Obamacare exodus underway, insurers to leave exchanges
DENVER—One of the country’s largest health insurers, UnitedHealthcare, warned today that it may leave the ObamaCare exchanges within two years, delivering a shockwave to the health care marketplace. The announcement has “rattled” the entire health care industry.
Advancing Colorado Executive Director Jonathan Lockwood released the following statement:
“Today’s news marks an exodus from Obamacare that will further expose Obamacare as a monumental fraud. Health care was plagued by mandates, regulation and control by the government, crippled as a result, and while it is disappointing to some, shocks like insurers leaving the Obamacare marketplace should surprise no one. The need to repeal Obamacare is clearer than ever and people are being hurt by the refusal of our politicians to do what is necessary to spark a revival in the health care market.”
Five health care stocks in the S&P 500 dropped 5 percent or more today, including hospitals Tenet Healthcare (THC) and HCA Holding (HCA) and insurers Aetna (AET), Anthem (ANTM) and UnitedHealth (UNH), according to a USA TODAY analysis of data from S&P Capital IQ.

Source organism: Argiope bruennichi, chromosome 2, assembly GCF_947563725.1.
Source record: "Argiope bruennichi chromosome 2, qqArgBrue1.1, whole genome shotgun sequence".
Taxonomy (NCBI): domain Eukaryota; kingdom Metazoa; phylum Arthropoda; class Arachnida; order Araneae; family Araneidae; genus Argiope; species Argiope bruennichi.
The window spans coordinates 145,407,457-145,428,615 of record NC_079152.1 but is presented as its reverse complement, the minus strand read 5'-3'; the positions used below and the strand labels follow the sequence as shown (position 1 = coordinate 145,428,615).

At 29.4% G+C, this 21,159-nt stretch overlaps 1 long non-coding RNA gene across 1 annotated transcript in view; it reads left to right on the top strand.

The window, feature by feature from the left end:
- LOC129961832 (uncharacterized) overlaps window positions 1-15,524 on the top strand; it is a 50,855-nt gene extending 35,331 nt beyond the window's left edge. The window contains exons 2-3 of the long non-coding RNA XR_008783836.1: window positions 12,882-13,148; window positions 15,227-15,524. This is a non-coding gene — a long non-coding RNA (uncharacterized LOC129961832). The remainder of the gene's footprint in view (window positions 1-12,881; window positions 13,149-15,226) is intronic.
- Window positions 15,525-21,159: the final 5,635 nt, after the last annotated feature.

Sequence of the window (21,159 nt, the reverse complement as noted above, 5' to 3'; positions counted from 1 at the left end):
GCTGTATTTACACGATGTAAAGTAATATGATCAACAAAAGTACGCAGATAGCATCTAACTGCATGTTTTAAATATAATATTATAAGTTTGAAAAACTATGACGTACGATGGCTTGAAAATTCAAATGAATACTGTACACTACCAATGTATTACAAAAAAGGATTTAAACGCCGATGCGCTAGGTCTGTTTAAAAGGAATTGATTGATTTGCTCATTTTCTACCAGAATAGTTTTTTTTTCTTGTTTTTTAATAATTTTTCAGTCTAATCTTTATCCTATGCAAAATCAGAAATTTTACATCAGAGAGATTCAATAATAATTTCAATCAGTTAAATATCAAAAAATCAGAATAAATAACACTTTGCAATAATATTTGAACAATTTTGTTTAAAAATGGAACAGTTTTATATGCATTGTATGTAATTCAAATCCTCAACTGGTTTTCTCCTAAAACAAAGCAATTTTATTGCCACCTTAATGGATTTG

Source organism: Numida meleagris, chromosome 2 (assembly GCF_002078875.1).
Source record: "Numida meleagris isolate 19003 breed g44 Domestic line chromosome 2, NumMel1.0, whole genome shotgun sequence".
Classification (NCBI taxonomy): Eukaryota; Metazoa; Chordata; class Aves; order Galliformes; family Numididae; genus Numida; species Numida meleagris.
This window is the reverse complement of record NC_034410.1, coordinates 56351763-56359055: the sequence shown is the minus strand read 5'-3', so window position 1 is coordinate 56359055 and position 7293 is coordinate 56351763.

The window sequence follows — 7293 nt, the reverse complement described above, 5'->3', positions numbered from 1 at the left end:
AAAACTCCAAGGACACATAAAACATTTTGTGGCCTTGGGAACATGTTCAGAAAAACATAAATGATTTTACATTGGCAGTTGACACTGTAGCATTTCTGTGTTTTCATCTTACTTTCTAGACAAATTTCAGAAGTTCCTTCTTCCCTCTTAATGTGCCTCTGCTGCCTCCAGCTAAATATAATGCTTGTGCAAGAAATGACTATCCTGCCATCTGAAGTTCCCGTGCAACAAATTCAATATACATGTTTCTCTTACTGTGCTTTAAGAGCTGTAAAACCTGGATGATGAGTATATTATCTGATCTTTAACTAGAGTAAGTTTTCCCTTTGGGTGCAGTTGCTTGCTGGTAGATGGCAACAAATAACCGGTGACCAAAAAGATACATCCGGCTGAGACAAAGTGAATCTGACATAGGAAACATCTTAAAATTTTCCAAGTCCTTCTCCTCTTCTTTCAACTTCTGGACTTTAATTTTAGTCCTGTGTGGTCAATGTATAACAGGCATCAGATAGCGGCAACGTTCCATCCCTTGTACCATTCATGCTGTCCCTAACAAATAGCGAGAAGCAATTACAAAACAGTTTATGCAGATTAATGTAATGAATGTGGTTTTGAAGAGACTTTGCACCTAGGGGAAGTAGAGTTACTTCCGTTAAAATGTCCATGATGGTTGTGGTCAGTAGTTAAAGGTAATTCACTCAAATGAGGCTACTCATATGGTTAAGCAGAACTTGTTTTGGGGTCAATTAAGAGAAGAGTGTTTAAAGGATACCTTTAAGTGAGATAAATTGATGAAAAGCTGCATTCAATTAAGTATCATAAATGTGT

Obamacare co-ops are failing across the country and fewer than half of the 23 co-ops are functional, let alone on solid financial footing.
“In recent weeks, growth expectations for individual exchange participation have tempered industrywide,” said Stephen Hemsley, the company’s CEO. “Co-operatives have failed, and market data has signaled higher risks and more difficulties while our own claims experience has deteriorated, so we are taking this proactive step.”
From the company’s statement:
“The Company’s revised 2015 net earnings outlook of approximately $6.00 per share reflects expected pre-tax earnings pressure of $425 million or $0.26 per share, including $275 million related to the advance recognition of 2016 losses. The earnings pressure is driven by projected losses on individual exchange-compliant products related to the 2015 and 2016 policy years.”
According to Bloomberg, the move is “a rapid about-face.” Just a month ago, UnitedHealth was “still optimistic about the exchange business,” which it only fully jumped into this year. Bloomberg added, “it has apparently found the water icy cold.”